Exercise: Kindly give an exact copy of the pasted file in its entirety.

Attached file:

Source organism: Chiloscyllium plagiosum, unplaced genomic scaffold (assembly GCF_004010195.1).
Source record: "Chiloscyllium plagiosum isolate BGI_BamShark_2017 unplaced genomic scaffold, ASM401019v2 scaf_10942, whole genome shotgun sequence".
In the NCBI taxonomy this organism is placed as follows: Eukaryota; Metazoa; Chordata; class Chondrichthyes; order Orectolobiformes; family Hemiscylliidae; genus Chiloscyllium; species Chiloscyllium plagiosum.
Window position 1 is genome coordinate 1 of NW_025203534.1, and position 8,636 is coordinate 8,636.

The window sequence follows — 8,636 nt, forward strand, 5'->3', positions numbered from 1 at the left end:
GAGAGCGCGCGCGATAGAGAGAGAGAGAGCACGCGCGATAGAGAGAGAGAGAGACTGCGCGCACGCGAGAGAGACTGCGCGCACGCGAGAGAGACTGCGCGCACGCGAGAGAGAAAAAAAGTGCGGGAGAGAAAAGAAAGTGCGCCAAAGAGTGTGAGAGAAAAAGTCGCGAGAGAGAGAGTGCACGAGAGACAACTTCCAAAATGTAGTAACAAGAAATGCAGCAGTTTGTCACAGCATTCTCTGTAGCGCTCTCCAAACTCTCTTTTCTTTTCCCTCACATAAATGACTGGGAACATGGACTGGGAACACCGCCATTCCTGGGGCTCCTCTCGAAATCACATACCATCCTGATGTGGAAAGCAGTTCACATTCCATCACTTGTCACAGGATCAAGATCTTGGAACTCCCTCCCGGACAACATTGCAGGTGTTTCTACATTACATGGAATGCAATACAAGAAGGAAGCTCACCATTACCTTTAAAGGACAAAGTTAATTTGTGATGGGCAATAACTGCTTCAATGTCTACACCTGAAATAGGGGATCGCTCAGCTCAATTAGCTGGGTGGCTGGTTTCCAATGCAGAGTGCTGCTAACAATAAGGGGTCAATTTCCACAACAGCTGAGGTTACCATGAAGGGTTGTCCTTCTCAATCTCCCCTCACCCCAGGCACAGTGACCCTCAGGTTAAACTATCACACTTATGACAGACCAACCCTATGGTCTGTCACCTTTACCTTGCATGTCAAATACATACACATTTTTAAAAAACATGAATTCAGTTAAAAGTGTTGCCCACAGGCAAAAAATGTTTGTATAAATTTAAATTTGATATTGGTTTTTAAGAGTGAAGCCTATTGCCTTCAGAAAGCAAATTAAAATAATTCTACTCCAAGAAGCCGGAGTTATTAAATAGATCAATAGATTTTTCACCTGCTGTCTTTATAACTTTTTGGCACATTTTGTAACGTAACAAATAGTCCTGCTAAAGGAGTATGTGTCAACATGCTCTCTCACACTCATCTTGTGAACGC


Source organism: Chiloscyllium plagiosum, unplaced genomic scaffold (assembly GCF_004010195.1).
Source record: "Chiloscyllium plagiosum isolate BGI_BamShark_2017 unplaced genomic scaffold, ASM401019v2 scaf_10942, whole genome shotgun sequence".
In the NCBI taxonomy this organism is placed as follows: Eukaryota; Metazoa; Chordata; class Chondrichthyes; order Orectolobiformes; family Hemiscylliidae; genus Chiloscyllium; species Chiloscyllium plagiosum.
Window position 1 is genome coordinate 1 of NW_025203534.1, and position 8,636 is coordinate 8,636.

The window sequence follows — 8,636 nt, forward strand, 5'->3', positions numbered from 1 at the left end:
GAGAGCGCGCGCGATAGAGAGAGAGAGAGCACGCGCGATAGAGAGAGAGAGAGACTGCGCGCACGCGAGAGAGACTGCGCGCACGCGAGAGAGACTGCGCGCACGCGAGAGAGAAAAAAAGTGCGGGAGAGAAAAGAAAGTGCGCCAAAGAGTGTGAGAGAAAAAGTCGCGAGAGAGAGAGTGCACGAGAGACAACTTCCAAAATGTAGTAACAAGAAATGCAGCAGTTTGTCACAGCATTCTCTGTAGCGCTCTCCAAACTCTCTTTTCTTTTCCCTCACATAAATGACTGGGAACATGGACTGGGAACACCGCCATTCCTGGGGCTCCTCTCGAAATCACATACCATCCTGATGTGGAAAGCAGTTCACATTCCATCACTTGTCACAGGATCAAGATCTTGGAACTCCCTCCCGGACAACATTGCAGGTGTTTCTACATTACATGGAATGCAATACAAGAAGGAAGCTCACCATTACCTTTAAAGGACAAAGTTAATTTGTGATGGGCAATAACTGCTTCAATGTCTACACCTGAAATAGGGGATCGCTCAGCTCAATTAGCTGGGTGGCTGGTTTCCAATGCAGAGTGCTGCTAACAATAAGGGGTCAATTTCCACAACAGCTGAGGTTACCATGAAGGGTTGTCCTTCTCAATCTCCCCTCACCCCAGGCACAGTGACCCTCAGGTTAAACTATCACACTTATGACAGACCAACCCTATGGTCTGTCACCTTTACCTTGCATGTCAAATACATACACATTTTTAAAAAACATGAATTCAGTTAAAAGTGTTGCCCACAGGCAAAAAATGTTTGTATAAATTTAAATTTGATATTGGTTTTTAAGAGTGAAGCCTATTGCCTTCAGAAAGCAAATTAAAATAATTCTACTCCAAGAAGCCGGAGTTATTAAATAGATCAATAGATTTTTCACCTGCTGTCTTTATAACTTTTTGGCACATTTTGTAACGTAACAAATAGTCCTGCTAAAGGAGTATGTGTCAACATGCTCTCTCACACTCATCTTGTGAACGC